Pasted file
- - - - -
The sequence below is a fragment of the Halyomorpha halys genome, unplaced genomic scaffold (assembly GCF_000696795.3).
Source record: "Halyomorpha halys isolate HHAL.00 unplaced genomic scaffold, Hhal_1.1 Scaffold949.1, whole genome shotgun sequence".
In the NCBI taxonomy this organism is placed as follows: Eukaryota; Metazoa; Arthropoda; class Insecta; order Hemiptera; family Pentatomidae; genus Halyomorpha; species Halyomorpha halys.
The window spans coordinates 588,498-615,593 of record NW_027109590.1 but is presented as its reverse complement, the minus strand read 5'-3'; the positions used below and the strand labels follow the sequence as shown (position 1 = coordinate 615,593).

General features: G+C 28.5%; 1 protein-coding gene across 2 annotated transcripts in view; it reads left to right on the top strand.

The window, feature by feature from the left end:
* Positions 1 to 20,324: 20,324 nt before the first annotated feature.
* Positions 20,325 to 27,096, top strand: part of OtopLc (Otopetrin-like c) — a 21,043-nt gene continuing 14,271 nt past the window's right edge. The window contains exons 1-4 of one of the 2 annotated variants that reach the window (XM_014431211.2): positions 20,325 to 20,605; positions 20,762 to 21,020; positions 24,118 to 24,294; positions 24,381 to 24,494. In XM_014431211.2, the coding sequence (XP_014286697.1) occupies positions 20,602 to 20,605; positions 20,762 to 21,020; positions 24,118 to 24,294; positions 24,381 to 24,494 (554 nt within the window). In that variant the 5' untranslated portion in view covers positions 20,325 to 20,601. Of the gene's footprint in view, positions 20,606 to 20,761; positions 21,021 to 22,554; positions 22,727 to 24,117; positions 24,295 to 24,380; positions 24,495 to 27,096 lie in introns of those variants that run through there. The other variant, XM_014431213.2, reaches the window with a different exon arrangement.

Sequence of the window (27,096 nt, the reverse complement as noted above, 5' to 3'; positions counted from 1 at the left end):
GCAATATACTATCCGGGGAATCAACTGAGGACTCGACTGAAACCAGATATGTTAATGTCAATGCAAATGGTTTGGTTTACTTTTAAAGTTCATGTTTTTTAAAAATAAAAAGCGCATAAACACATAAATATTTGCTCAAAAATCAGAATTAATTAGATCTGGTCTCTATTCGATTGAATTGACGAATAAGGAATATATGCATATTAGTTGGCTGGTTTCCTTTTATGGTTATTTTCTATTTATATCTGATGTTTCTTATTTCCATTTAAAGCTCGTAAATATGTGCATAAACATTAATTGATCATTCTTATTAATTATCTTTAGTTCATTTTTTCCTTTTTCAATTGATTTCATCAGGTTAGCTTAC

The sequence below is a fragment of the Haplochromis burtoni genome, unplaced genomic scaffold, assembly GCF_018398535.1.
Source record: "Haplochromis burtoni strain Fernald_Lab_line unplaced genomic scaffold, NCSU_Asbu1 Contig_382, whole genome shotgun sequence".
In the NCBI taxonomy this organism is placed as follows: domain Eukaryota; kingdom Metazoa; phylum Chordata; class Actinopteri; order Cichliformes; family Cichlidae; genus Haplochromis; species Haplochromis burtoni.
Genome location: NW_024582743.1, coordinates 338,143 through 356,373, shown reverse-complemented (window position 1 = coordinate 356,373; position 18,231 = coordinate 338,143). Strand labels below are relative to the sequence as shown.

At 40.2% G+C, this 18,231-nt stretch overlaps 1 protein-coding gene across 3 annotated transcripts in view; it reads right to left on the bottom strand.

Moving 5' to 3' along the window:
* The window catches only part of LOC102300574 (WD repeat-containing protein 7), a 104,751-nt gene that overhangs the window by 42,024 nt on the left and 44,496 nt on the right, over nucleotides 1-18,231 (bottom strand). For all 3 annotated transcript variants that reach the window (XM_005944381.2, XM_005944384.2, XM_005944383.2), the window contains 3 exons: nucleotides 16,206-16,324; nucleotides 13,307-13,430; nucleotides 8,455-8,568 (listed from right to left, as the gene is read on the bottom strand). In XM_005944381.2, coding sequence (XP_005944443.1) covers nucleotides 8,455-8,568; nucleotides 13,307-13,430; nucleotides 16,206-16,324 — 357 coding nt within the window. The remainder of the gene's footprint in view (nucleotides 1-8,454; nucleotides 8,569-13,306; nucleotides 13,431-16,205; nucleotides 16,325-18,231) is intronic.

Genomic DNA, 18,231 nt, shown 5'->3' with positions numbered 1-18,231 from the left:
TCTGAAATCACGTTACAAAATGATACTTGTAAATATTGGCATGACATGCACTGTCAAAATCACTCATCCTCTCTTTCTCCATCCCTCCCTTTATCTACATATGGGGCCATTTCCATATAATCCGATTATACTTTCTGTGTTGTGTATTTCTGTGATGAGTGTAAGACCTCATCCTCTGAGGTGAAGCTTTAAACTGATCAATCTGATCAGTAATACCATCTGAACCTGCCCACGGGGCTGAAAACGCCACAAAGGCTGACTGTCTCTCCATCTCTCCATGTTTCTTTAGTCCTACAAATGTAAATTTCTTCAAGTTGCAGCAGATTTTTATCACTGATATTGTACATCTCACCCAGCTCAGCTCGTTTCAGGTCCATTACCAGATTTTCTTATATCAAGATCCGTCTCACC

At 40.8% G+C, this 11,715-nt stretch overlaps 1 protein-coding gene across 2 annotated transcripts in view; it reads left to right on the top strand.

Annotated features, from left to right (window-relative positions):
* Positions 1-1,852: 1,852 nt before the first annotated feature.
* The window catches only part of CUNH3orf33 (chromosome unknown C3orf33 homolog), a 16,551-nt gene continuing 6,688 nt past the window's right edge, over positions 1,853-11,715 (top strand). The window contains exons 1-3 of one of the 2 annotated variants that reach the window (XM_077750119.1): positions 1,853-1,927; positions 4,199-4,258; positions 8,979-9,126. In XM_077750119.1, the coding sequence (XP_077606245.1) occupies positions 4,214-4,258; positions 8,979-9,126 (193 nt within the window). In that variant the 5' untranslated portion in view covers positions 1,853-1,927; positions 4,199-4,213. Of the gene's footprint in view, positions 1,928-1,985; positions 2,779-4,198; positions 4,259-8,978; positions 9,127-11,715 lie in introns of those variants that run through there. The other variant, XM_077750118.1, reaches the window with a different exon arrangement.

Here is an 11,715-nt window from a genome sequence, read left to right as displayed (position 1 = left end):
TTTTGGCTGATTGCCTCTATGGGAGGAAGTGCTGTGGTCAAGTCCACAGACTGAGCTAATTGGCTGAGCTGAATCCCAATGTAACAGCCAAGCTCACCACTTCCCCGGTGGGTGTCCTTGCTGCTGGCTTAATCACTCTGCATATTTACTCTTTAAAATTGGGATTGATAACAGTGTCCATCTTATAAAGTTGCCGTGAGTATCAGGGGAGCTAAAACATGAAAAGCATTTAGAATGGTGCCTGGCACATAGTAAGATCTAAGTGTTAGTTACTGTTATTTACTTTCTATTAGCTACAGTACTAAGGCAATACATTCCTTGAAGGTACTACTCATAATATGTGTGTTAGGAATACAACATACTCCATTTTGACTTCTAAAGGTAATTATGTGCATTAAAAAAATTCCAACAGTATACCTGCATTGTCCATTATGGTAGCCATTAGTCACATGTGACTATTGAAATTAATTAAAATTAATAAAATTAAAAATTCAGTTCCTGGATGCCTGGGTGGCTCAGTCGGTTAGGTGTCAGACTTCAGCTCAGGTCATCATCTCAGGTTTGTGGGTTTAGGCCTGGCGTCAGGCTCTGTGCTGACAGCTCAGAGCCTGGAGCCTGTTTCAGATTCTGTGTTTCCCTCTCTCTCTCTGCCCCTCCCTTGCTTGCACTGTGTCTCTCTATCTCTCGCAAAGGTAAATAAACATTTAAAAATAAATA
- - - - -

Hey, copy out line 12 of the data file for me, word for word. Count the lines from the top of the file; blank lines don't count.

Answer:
Source record: "Haplochromis burtoni strain Fernald_Lab_line unplaced genomic scaffold, NCSU_Asbu1 Contig_382, whole genome shotgun sequence".